In New York, where Seamless is king, it's hard not to notice how we are shifting toward an economy where everything is ordered online and delivered straight to our door. In the city, Seamless began the trend with food back in 2005. In 2013 Seamless completed its merger with Grubhub and now delivers over 130,000 meals each day. Seamless dominated the meal delivery market by bringing restaurants that historically only took orders either in person or over the phone to a centralized, free, and easy to use online platform. The transformation was tremendously successful and Seamless revolutionized the way we order meals in so many ways.
For one, Seamless means no more busy signals, no more confusion about which dish you are trying to order over the phone, and no more frustrated customers in the store trying to get a pizza waiting impatiently for the guy behind the counter to get off the phone.
Secondly, Seamless became a one stop shopping center for hungry customers looking to browse available restaurants. By entering your address into the platform, Seamless is able to identify restaurants that are willing to deliver to your location, their minimum delivery price, and give you an approximation of how long it will take before you can stuff your face with General Tso's chicken. The platform also has a rating and filtering system for users to identify which restaurants are high quality and which run down 1/5 star burger joints should be avoided.
Finally, as the name suggests, Seamless has integrated itself to the fabric of life in cities in which it operates. Seamless is incredibly easy to use and is ruthlessly efficient. Features including the option to save your credit card information and reorder previous deliveries with the press of a button mean that a food order is never more than a few clicks away. Seamless also has a great mobile app which allows customers to place orders for pickup or for delivery while on the move.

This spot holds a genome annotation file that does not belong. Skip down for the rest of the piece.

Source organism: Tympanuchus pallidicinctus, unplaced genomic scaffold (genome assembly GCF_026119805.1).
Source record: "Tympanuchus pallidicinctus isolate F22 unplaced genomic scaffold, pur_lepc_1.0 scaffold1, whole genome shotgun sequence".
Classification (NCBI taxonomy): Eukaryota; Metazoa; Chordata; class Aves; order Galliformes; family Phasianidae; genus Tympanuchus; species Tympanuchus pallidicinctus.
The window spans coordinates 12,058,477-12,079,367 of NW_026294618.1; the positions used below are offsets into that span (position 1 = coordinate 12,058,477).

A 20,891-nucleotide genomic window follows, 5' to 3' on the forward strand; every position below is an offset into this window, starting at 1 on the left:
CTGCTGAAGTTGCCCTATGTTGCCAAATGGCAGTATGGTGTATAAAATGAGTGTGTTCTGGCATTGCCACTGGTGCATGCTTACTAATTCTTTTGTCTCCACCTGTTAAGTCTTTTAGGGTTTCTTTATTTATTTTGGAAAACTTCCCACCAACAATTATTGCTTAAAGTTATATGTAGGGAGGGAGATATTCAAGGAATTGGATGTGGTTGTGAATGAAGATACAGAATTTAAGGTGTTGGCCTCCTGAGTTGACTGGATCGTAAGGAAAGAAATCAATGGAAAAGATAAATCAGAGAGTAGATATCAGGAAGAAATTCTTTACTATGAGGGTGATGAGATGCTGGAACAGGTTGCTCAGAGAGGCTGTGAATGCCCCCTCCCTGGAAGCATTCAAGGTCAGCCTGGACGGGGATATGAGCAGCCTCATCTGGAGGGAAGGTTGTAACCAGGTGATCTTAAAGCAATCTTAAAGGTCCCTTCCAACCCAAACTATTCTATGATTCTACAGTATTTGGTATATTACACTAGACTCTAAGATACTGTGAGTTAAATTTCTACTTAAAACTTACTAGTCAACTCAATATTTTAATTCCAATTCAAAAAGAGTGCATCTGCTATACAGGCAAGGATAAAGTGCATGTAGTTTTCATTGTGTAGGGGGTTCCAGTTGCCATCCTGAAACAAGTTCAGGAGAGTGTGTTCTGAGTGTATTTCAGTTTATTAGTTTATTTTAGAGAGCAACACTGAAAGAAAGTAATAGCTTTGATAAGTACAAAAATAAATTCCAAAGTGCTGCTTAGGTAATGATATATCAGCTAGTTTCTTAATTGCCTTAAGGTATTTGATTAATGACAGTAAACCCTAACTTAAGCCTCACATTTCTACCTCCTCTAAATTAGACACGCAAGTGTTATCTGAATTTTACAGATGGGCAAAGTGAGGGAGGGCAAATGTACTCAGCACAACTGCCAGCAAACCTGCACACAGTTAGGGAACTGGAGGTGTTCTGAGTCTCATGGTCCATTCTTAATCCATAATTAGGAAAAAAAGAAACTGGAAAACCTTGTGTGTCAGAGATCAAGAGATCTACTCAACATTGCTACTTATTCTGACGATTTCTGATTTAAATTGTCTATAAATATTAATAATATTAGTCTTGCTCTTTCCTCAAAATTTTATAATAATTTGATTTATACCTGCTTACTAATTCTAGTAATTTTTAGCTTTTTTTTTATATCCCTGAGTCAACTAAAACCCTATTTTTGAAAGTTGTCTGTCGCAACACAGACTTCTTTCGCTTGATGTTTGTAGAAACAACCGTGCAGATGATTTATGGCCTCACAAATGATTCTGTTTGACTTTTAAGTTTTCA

Others have taken note of the Seamless revolution and are beginning to launch online platforms to capture other markets using the Seamless method. One notable example is Wag.com. Wag is an online one stop shopping center for pet supply deliveries which also happens to be a subsidiary of Amazon (NASDAQ:AMZN). By taking pet supply delivery to the internet, Wag is going head to head with brick and mortar pet stores like PetSmart (NASDAQ:PETM). Last Tuesday, PetSmart reported FQ4 2014 earnings missing the Estimize.com community consensus on revenue by $27 million.
PetSmart has now missed revenue expectations from both Wall Street and Estimize 5 quarters in a row. This quarter PetSmart missed by the widest margin seen over the past two years and revenue fell by 4% compared to FQ4 last year. On the other hand, while Wag is only a small fraction of its total business, Amazon has steadily grown revenue by at least 20% per quarter on a year-over-year basis in each of the past 6 quarters. Additionally, Amazon continues to heavily reinvest its revenues in its own business and expand the online juggernaut presence it has developed.
Over the past 20 years, the internet has proven to be a powerful tool for centralizing information and saving users' time. It seems logical and highly likely that other platforms will pop up in different industries copying the Seamless model. Keep an eye on the two companies and see if Wag.com can continue to disrupt PetSmart's business or if PetSmart can come up with a strategy to bite back.
Disclosure: No positions.